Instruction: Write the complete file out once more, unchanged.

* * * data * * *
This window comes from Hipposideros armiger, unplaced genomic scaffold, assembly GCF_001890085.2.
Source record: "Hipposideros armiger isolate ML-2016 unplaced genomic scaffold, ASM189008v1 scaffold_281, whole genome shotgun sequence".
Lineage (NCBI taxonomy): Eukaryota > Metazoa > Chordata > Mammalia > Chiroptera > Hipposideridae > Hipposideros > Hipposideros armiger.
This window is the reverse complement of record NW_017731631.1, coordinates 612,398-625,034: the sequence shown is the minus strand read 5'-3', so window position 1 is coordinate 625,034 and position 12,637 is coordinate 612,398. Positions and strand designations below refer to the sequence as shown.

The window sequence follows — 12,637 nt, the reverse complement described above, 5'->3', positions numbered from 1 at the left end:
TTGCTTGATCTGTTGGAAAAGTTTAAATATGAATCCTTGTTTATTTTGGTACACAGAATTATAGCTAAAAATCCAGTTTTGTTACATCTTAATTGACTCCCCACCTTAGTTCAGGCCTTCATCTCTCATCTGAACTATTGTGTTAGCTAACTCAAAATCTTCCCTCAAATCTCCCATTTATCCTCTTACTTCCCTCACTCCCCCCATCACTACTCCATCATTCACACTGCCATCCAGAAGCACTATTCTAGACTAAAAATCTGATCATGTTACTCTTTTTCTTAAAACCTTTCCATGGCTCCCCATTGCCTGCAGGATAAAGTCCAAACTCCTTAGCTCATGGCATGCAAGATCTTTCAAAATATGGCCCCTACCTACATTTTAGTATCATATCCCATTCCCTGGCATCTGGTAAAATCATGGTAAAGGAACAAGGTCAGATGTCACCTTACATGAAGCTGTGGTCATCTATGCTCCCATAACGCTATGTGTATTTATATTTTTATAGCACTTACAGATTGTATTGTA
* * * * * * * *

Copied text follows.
This window comes from Hipposideros armiger, unplaced genomic scaffold, assembly GCF_001890085.2.
Source record: "Hipposideros armiger isolate ML-2016 unplaced genomic scaffold, ASM189008v1 scaffold_281, whole genome shotgun sequence".
Lineage (NCBI taxonomy): Eukaryota > Metazoa > Chordata > Mammalia > Chiroptera > Hipposideridae > Hipposideros > Hipposideros armiger.
This window is the reverse complement of record NW_017731631.1, coordinates 612,398-625,034: the sequence shown is the minus strand read 5'-3', so window position 1 is coordinate 625,034 and position 12,637 is coordinate 612,398. Positions and strand designations below refer to the sequence as shown.

The window sequence follows — 12,637 nt, the reverse complement described above, 5'->3', positions numbered from 1 at the left end:
TTGCTTGATCTGTTGGAAAAGTTTAAATATGAATCCTTGTTTATTTTGGTACACAGAATTATAGCTAAAAATCCAGTTTTGTTACATCTTAATTGACTCCCCACCTTAGTTCAGGCCTTCATCTCTCATCTGAACTATTGTGTTAGCTAACTCAAAATCTTCCCTCAAATCTCCCATTTATCCTCTTACTTCCCTCACTCCCCCCATCACTACTCCATCATTCACACTGCCATCCAGAAGCACTATTCTAGACTAAAAATCTGATCATGTTACTCTTTTTCTTAAAACCTTTCCATGGCTCCCCATTGCCTGCAGGATAAAGTCCAAACTCCTTAGCTCATGGCATGCAAGATCTTTCAAAATATGGCCCCTACCTACATTTTAGTATCATATCCCATTCCCTGGCATCTGGTAAAATCATGGTAAAGGAACAAGGTCAGATGTCACCTTACATGAAGCTGTGGTCATCTATGCTCCCATAACGCTATGTGTATTTATATTTTTATAGCACTTACAGATTGTATTGTA